Sarah Stultz/Albert Lea Tribune

Linda Tuttle’s lawyer, Kevin O’Connor Green, speaks to reporters Tuesday after his client’s sentencing.


who began full time in May 2010. He didn’t last the summer as allegations surfaced that he abused the city-issued credit card to purchase personal items during his relocation to Albert Lea. Charges were filed in Freeborn County District Court in August of last year. The purchases totaled $2,300, and he repaid the amount and said he had a mistaken understanding of what relocation expenses were. Still, he faced two felonies and one gross misdemeanor. He was to face a trial in January of this year — part of his Sixth Amendment right to a speedy trial — but shortly beforehand, the prosecutor, Brenda Miller of the Waseca County Attorney’s Office, added five additional felony charges. His lawyer, Peggy Rockow, called it a delay tactic. The judge for that hearing, John A. Chesterman, approved the charges. Another delay occurred when Chesterman retired, and the interim

2011 YEAR IN REVIEW

Friday, December 30, 2011 • Albert Lea Tribune • Page 3B

Sarah Stultz/Albert Lea Tribune

Former Albert Lea City Manager Jim Norman, standing next to his wife, looks down at the Freeborn County Courthouse in May after hearing that a jury found him guilty of misusing the city-issued credit card. man guilty on seven of eight counts. He said afterward he planned to appeal. On the last day of June, Wellman sentenced him to 90 days of electronic home monitoring and five years of probation. Norman will not be allowed to obtain employment or act in a nonemployment capacity that requires him to be a fiduciary for any other person. He was ordered to serve 100 hours of Sentenced to Service or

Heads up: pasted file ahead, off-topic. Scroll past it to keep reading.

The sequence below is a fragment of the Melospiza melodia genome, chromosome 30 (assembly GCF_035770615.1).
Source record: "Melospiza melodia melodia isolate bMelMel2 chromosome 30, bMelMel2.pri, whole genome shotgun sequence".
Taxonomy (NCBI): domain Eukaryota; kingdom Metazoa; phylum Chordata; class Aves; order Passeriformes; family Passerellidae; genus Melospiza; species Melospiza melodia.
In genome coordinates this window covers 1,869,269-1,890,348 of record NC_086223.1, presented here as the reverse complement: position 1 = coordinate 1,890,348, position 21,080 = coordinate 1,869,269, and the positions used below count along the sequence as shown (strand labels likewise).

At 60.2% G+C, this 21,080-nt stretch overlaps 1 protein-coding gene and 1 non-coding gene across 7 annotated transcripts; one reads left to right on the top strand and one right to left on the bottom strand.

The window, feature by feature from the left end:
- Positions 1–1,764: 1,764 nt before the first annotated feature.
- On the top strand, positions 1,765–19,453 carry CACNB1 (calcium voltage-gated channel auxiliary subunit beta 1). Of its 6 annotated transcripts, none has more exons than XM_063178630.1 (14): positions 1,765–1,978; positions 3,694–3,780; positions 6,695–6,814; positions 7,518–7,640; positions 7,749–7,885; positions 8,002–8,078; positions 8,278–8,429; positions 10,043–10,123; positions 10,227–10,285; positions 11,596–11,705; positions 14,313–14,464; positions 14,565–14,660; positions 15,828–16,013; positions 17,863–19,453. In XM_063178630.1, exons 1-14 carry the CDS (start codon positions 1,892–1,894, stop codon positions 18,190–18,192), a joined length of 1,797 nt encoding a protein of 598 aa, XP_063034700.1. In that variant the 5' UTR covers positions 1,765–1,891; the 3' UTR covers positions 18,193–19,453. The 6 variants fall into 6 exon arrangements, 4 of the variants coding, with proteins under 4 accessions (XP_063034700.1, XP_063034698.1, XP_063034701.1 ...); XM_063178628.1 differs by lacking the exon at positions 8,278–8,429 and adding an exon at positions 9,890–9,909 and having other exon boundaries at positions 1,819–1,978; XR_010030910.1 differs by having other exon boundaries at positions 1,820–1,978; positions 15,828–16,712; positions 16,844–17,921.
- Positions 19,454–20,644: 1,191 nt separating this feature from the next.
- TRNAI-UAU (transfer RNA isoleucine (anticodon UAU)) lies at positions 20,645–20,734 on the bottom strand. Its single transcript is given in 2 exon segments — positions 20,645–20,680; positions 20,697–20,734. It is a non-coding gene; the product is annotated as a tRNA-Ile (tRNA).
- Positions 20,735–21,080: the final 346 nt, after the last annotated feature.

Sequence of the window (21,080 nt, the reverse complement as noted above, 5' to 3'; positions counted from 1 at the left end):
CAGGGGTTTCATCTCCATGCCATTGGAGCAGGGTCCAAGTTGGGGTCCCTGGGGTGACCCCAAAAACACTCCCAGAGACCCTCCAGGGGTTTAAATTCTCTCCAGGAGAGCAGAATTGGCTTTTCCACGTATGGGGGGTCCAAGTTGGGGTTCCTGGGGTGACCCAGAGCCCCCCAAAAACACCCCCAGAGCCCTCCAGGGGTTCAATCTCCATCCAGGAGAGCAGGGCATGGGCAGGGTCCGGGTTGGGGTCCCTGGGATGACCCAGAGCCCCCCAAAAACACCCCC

Tim Engstrom/Albert Lea Tribune

City manager finalist Chad Adams speaks with Al “Minnow” Brooks while Ann Adams listens Friday at the National Vitality Center.

community work service and must also obtain a mental health evaluation. Norman filed his appeal in October with the Minnesota Court of Appeals.

5.

State shutdown has local impacts At first, Albert Lea seemed to be like the rest